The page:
During the morning session, participants will examine the Attachment Cycle -- the process and function of attachment as it relates to all aspects of child development (physical, social, emotional, cognitive). Special focus will be given to the effects of malattachment on interpersonal relationships, learning disabilities, communication, character development, behavior problems, and mental health. During the afternoon, participants will examine Therapy and the Malattached Child -- demystifying the therapuetic aproach known as "reattachment therapy".

SESSION I WORKSHOPS Monday, April 8, 2002 9:00am-10:30am

1. Family Team Work: Building Strengths in Families with Youth Offenders SW, MH
Stacey Sullivan, MSW, LCSW, Program Coordinator, SAFEchild; Jennifer Perkison, MA, Program Coordinator, Family Team Work Project, Wake Teen Medical Services.

This workshop will describe the key components of Family Team Work and it's success due to collaboration. Family Team Work is an 8-week experiential skills-building program, focusing on communication, problem-solving and anger management skills between teens and families in an effort to reduce recidivism.

2. Child Abuse Law: Clarification of Juvenile Code 7B SW, LAW, MED, MH, CT
Jane Thompson, J.D., Assistant Attorney General, NC Department of Justice

This workshop will clarify legal definitions under Statute 7B of the Juvenile Code. Included will be the laws that govern and define child abuse, neglect and dependency, and how to effectively use these definitions in juvenile proceedings.

3. Collaboration Between CPS Workers and Medical Providers MED, SW, HV
Jodi Flick, ACSW, LCSW, Clinical Instructor/Education Specialist, Jordan Institute for Families, UNC-CH; Millie Enos, MSW, Chatham County DSS; Martha Gagliano, MD, Durham Pediatrics.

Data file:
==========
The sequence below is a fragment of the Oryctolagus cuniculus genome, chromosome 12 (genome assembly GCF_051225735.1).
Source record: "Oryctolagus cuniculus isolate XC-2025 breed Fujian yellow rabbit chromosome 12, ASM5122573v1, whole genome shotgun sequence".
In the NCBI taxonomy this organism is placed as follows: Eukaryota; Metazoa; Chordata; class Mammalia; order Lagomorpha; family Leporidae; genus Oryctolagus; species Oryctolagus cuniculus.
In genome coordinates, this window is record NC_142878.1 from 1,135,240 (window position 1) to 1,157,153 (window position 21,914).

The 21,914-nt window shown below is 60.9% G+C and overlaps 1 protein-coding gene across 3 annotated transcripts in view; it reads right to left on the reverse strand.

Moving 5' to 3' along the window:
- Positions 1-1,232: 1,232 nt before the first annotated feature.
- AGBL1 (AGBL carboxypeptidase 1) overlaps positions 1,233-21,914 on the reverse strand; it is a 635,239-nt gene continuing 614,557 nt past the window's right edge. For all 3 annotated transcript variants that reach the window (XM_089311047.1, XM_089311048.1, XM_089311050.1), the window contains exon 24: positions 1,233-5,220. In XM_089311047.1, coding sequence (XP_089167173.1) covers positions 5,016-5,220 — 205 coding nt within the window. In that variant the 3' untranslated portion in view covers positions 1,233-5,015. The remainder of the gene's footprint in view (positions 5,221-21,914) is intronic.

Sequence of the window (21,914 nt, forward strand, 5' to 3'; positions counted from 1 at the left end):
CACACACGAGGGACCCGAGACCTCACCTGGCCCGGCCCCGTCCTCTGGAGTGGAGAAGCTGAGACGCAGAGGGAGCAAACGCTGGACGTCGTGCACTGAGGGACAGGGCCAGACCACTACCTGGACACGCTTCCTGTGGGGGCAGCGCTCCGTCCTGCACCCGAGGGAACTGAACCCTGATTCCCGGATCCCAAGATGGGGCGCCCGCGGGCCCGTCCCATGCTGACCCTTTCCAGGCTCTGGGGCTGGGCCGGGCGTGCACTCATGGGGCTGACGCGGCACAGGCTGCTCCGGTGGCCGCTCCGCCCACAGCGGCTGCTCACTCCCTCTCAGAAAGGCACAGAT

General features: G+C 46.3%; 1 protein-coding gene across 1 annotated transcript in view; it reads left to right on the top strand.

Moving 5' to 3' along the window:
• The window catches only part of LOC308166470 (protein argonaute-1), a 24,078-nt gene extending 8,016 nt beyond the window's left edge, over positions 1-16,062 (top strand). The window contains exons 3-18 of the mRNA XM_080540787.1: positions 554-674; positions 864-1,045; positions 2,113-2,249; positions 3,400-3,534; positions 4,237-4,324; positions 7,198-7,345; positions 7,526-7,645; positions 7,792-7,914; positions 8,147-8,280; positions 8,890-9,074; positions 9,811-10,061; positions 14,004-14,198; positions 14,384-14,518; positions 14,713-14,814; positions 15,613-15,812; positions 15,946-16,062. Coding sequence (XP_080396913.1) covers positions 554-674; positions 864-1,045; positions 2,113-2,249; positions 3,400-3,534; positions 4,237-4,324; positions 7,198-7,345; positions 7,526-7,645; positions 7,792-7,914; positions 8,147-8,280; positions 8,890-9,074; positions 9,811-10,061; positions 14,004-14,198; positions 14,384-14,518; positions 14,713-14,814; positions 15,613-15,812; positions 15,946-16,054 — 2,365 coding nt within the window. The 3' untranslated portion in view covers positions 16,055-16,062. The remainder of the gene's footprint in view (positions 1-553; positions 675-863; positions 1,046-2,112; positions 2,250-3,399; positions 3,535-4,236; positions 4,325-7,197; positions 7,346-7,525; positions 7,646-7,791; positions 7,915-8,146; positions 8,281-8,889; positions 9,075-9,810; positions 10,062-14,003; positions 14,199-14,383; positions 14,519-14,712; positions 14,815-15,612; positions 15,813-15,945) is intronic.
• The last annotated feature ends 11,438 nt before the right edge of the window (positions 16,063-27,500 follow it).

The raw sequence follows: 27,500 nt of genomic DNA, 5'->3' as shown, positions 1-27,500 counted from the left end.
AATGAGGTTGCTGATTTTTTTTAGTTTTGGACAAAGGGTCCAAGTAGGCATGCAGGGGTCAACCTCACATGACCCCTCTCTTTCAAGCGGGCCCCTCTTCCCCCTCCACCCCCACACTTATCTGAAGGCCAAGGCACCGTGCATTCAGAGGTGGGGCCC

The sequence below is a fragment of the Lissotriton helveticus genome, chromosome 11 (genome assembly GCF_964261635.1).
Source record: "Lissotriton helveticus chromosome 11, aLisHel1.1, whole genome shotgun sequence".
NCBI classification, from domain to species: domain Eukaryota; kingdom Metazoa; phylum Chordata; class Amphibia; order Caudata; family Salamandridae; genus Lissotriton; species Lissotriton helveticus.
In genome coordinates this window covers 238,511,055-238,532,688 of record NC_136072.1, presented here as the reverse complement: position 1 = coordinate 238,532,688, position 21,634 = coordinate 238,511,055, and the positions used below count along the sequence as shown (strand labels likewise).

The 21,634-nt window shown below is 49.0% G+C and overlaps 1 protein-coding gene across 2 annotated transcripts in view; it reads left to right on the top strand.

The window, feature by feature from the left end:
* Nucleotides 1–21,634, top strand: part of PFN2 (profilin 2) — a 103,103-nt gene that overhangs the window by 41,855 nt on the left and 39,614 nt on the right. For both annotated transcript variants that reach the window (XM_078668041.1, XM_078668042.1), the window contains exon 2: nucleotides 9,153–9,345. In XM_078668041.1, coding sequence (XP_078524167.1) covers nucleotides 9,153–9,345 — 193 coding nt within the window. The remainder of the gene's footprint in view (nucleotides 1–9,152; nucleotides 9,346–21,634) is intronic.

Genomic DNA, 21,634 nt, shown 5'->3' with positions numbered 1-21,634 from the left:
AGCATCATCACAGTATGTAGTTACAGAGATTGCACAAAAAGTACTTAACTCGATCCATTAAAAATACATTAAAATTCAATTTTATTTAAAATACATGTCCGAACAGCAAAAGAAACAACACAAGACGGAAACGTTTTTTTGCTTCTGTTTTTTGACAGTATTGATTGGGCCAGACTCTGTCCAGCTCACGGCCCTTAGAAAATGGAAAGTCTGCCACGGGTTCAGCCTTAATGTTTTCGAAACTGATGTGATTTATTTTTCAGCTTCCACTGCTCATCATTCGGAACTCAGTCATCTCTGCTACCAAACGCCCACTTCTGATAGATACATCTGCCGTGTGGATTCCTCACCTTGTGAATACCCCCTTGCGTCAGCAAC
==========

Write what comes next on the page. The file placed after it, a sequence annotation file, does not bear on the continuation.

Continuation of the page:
Medical Assessment is a key component of assessing a child with suspected abuse or neglect. This workshop will identify problems and potential solutions for collaboration between DSS workers and medical providers.

4. Smart Start: Addressing Child Abuse & Neglect through Health and Family Support Efforts GEN, CT, SW, HV
Sally Sloop, Family Support Specialist, North Carolina Partnership for Children; Vicki Newell, MS, Health Specialist, NC Partnership for Children; Linda Blanton, MBA, Research and Development Director, Cumberland County Partnership for Children; Jennifer Crowe, MSW, Nurturing Program Coordinator, Caldwell Committee for Healthy Families; Eva Hansen, Executive Director, Cumberland County Partnership for Children. 

This session will illustrate the collaborative ways that Smart Start Health and Family Support core service areas are working to address child neglect and abuse efforts at the state and local levels. Local Smart Start partnerships will share their perspectives and current strategies.

5. Distinguishing Poverty & Neglect in Child Welfare SW, CT, HV